Indian Chemicals Sector: Global Regulatory Scenario

Indian Chemicals Sector: Global Regulatory Scenario

The international conventions to which India is a signatory member are: Stockholm Convention; Rotterdam Convention; Chemicals Weapons Convention; and SCOMET

  • By Dr. Vishal Choudhary , Deputy Industrial Adviser, Department of Chemicals and Petrochemicals, Ministry of Chemicals and Fertilisers, Govt. of India | July 27, 2023

The Indian chemical industry is one of the most important components of our economy and contributes around 7% to India's GDP. Amidst the global pandemic, the chemical industry has been one of the only few sectors to have not only survived it but also grown by leaps and bounds. India is the 6th largest producer of chemicals in the world and 3rd in Asia has aided the Indian chemical industry which is now set to capitalize on forthcoming opportunities. India is 4th largest producer and exporter of agrochemicals and 2nd largest producer and exporter of dyestuffs globally. The present market size is around US $212 billion and the sector has the potential to reach US $300 billion by 2025.

International Conventions 

The international conventions to which India is a signatory member are: Stockholm Convention; Rotterdam Convention; Chemicals Weapons Convention; and SCOMET Items.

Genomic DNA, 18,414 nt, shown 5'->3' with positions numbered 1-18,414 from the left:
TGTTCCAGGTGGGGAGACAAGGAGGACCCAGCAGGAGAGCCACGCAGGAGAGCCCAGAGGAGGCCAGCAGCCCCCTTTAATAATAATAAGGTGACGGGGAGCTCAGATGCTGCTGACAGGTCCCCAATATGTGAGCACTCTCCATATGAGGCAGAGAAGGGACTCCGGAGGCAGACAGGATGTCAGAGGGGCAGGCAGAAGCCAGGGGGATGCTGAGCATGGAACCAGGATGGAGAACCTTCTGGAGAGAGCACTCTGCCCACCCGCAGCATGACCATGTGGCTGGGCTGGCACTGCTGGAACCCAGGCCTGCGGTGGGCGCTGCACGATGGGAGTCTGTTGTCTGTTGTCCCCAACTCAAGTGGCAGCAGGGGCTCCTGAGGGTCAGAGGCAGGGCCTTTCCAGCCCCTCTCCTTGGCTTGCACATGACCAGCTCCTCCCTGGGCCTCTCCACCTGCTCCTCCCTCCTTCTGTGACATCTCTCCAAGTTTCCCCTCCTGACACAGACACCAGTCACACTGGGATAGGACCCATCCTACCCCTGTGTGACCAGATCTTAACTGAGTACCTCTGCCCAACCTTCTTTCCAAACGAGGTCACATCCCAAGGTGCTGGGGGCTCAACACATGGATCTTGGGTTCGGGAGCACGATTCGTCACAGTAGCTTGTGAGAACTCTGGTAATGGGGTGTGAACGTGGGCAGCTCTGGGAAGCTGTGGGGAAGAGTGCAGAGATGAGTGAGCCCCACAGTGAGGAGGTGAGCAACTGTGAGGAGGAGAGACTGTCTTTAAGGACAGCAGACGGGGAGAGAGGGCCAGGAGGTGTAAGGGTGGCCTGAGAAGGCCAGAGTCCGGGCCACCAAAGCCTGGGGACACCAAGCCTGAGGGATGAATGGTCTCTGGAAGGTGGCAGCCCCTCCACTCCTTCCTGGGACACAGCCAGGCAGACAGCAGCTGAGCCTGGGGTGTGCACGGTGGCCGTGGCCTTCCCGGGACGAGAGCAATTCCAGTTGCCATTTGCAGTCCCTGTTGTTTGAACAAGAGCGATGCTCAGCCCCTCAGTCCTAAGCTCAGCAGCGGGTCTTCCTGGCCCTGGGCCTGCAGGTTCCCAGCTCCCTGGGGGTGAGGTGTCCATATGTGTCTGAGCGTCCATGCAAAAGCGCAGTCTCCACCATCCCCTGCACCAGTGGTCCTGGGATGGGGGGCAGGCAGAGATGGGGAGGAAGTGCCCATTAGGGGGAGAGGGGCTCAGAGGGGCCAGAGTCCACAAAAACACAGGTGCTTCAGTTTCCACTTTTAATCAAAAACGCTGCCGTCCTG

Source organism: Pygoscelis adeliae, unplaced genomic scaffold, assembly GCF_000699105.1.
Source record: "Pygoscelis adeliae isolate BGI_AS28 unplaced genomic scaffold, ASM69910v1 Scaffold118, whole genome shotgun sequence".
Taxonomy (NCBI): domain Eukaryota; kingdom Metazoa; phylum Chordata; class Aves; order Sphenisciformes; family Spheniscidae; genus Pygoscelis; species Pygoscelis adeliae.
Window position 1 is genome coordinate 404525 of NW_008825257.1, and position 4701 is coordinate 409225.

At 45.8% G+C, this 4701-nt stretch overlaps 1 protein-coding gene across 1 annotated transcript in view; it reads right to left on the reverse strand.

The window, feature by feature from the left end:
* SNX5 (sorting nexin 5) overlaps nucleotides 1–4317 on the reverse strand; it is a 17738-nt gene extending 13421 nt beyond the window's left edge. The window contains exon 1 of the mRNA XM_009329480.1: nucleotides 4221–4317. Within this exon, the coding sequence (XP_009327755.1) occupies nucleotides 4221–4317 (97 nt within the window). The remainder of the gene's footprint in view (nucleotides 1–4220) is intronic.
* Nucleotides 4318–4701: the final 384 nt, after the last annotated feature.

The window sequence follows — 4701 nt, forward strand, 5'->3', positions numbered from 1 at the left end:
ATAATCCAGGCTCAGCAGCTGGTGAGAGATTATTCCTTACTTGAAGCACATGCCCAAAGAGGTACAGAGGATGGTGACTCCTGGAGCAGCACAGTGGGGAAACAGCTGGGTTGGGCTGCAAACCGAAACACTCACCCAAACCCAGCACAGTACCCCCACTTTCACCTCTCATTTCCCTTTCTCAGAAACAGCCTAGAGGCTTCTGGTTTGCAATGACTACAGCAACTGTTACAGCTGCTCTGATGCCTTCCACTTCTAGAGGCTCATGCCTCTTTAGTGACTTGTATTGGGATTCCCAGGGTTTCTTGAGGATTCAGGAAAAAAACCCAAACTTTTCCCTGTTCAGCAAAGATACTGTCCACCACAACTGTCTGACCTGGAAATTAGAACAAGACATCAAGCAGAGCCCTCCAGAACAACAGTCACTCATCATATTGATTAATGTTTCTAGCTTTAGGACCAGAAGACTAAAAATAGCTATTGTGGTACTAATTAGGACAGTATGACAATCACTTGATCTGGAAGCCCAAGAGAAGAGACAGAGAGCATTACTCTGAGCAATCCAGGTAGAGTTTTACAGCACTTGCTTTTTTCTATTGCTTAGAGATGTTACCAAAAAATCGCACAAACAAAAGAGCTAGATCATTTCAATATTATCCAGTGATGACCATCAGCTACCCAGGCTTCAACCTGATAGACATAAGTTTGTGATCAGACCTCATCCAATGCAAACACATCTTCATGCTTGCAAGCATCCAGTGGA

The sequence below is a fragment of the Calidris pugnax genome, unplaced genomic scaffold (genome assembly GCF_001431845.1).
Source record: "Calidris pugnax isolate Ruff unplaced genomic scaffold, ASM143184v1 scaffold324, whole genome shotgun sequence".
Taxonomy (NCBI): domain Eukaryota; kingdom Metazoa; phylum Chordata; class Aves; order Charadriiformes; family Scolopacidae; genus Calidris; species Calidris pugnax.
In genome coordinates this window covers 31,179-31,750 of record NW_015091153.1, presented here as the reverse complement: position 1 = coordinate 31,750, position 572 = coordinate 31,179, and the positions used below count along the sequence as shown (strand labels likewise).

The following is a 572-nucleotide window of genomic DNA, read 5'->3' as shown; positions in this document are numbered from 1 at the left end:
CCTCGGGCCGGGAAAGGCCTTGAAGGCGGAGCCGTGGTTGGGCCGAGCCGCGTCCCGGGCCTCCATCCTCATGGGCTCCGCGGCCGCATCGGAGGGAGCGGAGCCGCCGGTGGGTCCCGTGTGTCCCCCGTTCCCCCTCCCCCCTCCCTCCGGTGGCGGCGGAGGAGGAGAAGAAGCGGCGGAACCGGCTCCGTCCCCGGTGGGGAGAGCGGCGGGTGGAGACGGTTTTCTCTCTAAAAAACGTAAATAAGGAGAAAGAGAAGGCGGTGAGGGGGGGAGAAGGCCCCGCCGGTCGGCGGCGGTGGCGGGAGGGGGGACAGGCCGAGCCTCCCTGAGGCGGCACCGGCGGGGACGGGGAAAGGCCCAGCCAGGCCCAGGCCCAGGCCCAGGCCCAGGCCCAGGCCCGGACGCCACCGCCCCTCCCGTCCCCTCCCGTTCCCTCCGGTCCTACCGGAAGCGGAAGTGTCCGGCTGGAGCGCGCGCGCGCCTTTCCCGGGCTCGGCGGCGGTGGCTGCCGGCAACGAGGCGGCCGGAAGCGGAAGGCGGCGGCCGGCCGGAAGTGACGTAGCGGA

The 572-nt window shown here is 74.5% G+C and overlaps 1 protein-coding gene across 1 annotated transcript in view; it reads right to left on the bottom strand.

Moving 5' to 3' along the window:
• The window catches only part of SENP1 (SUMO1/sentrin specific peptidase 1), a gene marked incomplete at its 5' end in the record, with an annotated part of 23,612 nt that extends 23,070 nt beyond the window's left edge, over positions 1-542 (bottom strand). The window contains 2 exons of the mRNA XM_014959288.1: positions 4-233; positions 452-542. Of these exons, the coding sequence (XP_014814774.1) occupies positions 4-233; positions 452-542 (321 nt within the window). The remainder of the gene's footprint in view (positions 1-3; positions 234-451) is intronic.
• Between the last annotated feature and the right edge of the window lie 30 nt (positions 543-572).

Stockholm Convention: The Stockholm Convention is an International Environmental Treaty on Persistent Organic Pollutants (POPs). It was signed on 22nd May, 2001 in Stockholm and was effective from 17th May, 2004. The convention aims to protect human health and the environment from the effects of persistent organic pollutants (POPs). The Government of India had ratified the Stockholm Convention on 13th January, 2006 as per Article 25(4). 

Rotterdam Convention: The Rotterdam Convention is a Multilateral Treaty to promote shared responsibilities in relation to importation of hazardous chemicals. It involves open exchange of information and calls on exporters of hazardous chemicals to use proper labelling, including directions on safe handling of chemicals. The objectives of the convention include two key provisions, namely the Prior Informed Consent (PIC) Procedure and Information Exchange. 

Chemicals Weapons Convention: Chemical Weapons Convention is a universal non-discriminatory, multilateral, disarmament treaty which bans the development, production, acquisition, transfer, use and stockpile of all chemical weapons. India signed the treaty at Paris on the 14th day of January 1993. India enacted the Chemical Weapons Convention Act, 2000. The Department of Chemicals & Petrochemicals (DCPC) is the administrative Department of CWC Act, 2000. It is in force in the country with effect from 1st July 2005. DCPC also notified the CWC Appeals Rules, 2005 in July, 2005 and CWC Rules, 2016 in August 2016. 

SCOMET: In Foreign Trade Policy, dual-use items have been given the nomenclature of Special Chemicals, Organisms, Materials, Equipment and Technologies (SCOMET). Export of dual-use items and technologies under India’s Foreign Trade Policy is regulated. Export of dual-use items and technologies is either prohibited or is permitted under a license export policy relating to SCOMET items is given in Appendix 3 of Schedule 2 of ITC (HS) Classification.